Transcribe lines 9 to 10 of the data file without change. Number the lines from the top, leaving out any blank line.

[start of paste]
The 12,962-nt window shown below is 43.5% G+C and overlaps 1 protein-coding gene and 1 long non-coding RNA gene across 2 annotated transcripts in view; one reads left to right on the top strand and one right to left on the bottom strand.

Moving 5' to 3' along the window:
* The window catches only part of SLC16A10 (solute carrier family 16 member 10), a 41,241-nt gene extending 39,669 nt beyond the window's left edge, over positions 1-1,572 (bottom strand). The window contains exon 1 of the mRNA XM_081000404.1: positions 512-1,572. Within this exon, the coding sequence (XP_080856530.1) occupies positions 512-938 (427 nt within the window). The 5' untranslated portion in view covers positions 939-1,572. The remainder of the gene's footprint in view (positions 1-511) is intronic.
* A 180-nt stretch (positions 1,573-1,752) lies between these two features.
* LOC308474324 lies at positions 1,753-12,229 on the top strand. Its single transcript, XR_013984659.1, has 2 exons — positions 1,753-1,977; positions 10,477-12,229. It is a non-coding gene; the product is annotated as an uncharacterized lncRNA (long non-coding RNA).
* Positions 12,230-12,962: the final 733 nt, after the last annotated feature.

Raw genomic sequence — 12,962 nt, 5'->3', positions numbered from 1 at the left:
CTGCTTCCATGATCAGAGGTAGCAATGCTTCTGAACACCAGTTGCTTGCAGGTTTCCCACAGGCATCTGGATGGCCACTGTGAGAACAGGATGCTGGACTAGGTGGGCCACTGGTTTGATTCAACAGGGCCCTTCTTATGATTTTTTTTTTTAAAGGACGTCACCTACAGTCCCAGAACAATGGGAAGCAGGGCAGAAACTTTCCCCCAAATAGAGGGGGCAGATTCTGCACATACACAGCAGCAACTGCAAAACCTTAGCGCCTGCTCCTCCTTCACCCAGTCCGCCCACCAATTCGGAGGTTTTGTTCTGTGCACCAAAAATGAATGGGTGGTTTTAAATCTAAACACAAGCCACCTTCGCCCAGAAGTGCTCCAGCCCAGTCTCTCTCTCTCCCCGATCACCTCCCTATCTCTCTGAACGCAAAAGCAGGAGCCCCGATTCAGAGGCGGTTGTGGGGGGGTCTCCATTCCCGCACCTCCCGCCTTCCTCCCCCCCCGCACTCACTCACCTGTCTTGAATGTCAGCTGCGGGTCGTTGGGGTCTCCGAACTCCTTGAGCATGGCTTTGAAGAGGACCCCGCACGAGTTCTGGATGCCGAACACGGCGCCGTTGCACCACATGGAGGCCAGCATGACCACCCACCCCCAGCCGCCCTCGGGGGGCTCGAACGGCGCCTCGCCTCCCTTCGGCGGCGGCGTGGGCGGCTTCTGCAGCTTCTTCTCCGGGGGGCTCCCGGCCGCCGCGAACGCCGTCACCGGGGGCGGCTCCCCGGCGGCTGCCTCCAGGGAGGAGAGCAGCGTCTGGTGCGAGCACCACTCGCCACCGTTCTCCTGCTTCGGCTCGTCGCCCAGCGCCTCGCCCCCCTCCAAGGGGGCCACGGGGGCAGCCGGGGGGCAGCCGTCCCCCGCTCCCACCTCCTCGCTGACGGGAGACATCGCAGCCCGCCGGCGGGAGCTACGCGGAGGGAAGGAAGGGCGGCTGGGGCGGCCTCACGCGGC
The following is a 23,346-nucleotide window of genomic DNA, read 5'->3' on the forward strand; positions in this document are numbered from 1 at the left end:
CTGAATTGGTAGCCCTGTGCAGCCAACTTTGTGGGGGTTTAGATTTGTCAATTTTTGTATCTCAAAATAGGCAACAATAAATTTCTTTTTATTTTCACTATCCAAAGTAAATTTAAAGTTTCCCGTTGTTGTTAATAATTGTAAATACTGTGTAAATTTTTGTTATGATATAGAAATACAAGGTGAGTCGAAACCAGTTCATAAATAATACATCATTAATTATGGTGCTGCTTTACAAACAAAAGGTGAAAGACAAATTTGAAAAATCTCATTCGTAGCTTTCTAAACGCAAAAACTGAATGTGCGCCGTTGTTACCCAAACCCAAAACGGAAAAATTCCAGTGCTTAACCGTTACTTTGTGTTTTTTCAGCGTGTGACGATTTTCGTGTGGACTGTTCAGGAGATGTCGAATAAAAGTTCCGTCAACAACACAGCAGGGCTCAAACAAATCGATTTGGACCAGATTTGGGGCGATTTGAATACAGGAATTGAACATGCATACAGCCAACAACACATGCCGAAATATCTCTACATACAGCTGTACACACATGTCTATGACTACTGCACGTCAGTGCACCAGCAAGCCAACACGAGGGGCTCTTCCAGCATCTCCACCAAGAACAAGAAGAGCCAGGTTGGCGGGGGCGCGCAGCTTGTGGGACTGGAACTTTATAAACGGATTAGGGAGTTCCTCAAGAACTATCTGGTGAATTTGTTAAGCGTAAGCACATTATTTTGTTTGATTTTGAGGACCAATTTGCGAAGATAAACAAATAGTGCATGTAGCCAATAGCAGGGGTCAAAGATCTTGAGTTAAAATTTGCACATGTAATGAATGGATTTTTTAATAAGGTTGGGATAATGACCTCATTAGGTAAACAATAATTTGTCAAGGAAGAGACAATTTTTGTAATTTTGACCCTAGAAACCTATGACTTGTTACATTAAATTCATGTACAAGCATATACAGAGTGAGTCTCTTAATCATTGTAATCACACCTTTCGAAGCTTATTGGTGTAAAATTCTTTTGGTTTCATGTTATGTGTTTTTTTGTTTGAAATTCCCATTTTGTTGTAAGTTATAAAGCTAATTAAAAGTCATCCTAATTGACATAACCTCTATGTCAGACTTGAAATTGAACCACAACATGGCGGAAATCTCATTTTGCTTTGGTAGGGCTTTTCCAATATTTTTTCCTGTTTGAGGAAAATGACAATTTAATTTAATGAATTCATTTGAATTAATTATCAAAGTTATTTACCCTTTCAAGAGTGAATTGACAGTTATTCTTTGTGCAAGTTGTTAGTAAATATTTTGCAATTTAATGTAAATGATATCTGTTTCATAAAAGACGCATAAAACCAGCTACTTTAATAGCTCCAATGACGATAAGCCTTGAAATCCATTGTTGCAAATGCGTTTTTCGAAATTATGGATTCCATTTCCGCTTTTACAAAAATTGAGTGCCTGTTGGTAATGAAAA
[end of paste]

The following is a 23,346-nucleotide window of genomic DNA, read 5'->3' on the forward strand; positions in this document are numbered from 1 at the left end:
CTGAATTGGTAGCCCTGTGCAGCCAACTTTGTGGGGGTTTAGATTTGTCAATTTTTGTATCTCAAAATAGGCAACAATAAATTTCTTTTTATTTTCACTATCCAAAGTAAATTTAAAGTTTCCCGTTGTTGTTAATAATTGTAAATACTGTGTAAATTTTTGTTATGATATAGAAATACAAGGTGAGTCGAAACCAGTTCATAAATAATACATCATTAATTATGGTGCTGCTTTACAAACAAAAGGTGAAAGACAAATTTGAAAAATCTCATTCGTAGCTTTCTAAACGCAAAAACTGAATGTGCGCCGTTGTTACCCAAACCCAAAACGGAAAAATTCCAGTGCTTAACCGTTACTTTGTGTTTTTTCAGCGTGTGACGATTTTCGTGTGGACTGTTCAGGAGATGTCGAATAAAAGTTCCGTCAACAACACAGCAGGGCTCAAACAAATCGATTTGGACCAGATTTGGGGCGATTTGAATACAGGAATTGAACATGCATACAGCCAACAACACATGCCGAAATATCTCTACATACAGCTGTACACACATGTCTATGACTACTGCACGTCAGTGCACCAGCAAGCCAACACGAGGGGCTCTTCCAGCATCTCCACCAAGAACAAGAAGAGCCAGGTTGGCGGGGGCGCGCAGCTTGTGGGACTGGAACTTTATAAACGGATTAGGGAGTTCCTCAAGAACTATCTGGTGAATTTGTTAAGCGTAAGCACATTATTTTGTTTGATTTTGAGGACCAATTTGCGAAGATAAACAAATAGTGCATGTAGCCAATAGCAGGGGTCAAAGATCTTGAGTTAAAATTTGCACATGTAATGAATGGATTTTTTAATAAGGTTGGGATAATGACCTCATTAGGTAAACAATAATTTGTCAAGGAAGAGACAATTTTTGTAATTTTGACCCTAGAAACCTATGACTTGTTACATTAAATTCATGTACAAGCATATACAGAGTGAGTCTCTTAATCATTGTAATCACACCTTTCGAAGCTTATTGGTGTAAAATTCTTTTGGTTTCATGTTATGTGTTTTTTTGTTTGAAATTCCCATTTTGTTGTAAGTTATAAAGCTAATTAAAAGTCATCCTAATTGACATAACCTCTATGTCAGACTTGAAATTGAACCACAACATGGCGGAAATCTCATTTTGCTTTGGTAGGGCTTTTCCAATATTTTTTCCTGTTTGAGGAAAATGACAATTTAATTTAATGAATTCATTTGAATTAATTATCAAAGTTATTTACCCTTTCAAGAGTGAATTGACAGTTATTCTTTGTGCAAGTTGTTAGTAAATATTTTGCAATTTAATGTAAATGATATCTGTTTCATAAAAGACGCATAAAACCAGCTACTTTAATAGCTCCAATGACGATAAGCCTTGAAATCCATTGTTGCAAATGCGTTTTTCGAAATTATGGATTCCATTTCCGCTTTTACAAAAATTGAGTGCCTGTTGGTAATGAAAA